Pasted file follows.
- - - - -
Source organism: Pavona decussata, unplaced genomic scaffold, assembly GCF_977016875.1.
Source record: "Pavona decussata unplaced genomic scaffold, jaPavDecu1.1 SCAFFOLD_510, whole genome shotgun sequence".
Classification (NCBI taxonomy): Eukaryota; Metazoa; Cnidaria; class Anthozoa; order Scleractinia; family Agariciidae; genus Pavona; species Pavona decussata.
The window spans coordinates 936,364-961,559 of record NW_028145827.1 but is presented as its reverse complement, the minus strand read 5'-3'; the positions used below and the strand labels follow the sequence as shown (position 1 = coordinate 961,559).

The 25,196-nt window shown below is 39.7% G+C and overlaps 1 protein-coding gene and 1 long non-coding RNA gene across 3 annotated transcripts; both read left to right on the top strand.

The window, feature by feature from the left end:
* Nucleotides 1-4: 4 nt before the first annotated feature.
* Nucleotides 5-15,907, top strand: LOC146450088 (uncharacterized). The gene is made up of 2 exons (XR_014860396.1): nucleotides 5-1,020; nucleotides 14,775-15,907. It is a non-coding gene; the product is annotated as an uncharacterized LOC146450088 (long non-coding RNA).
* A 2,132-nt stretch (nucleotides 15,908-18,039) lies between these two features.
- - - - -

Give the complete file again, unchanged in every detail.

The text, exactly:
Source organism: Pavona decussata, unplaced genomic scaffold, assembly GCF_977016875.1.
Source record: "Pavona decussata unplaced genomic scaffold, jaPavDecu1.1 SCAFFOLD_510, whole genome shotgun sequence".
Classification (NCBI taxonomy): Eukaryota; Metazoa; Cnidaria; class Anthozoa; order Scleractinia; family Agariciidae; genus Pavona; species Pavona decussata.
The window spans coordinates 936,364-961,559 of record NW_028145827.1 but is presented as its reverse complement, the minus strand read 5'-3'; the positions used below and the strand labels follow the sequence as shown (position 1 = coordinate 961,559).

The 25,196-nt window shown below is 39.7% G+C and overlaps 1 protein-coding gene and 1 long non-coding RNA gene across 3 annotated transcripts; both read left to right on the top strand.

The window, feature by feature from the left end:
* Nucleotides 1-4: 4 nt before the first annotated feature.
* Nucleotides 5-15,907, top strand: LOC146450088 (uncharacterized). The gene is made up of 2 exons (XR_014860396.1): nucleotides 5-1,020; nucleotides 14,775-15,907. It is a non-coding gene; the product is annotated as an uncharacterized LOC146450088 (long non-coding RNA).
* A 2,132-nt stretch (nucleotides 15,908-18,039) lies between these two features.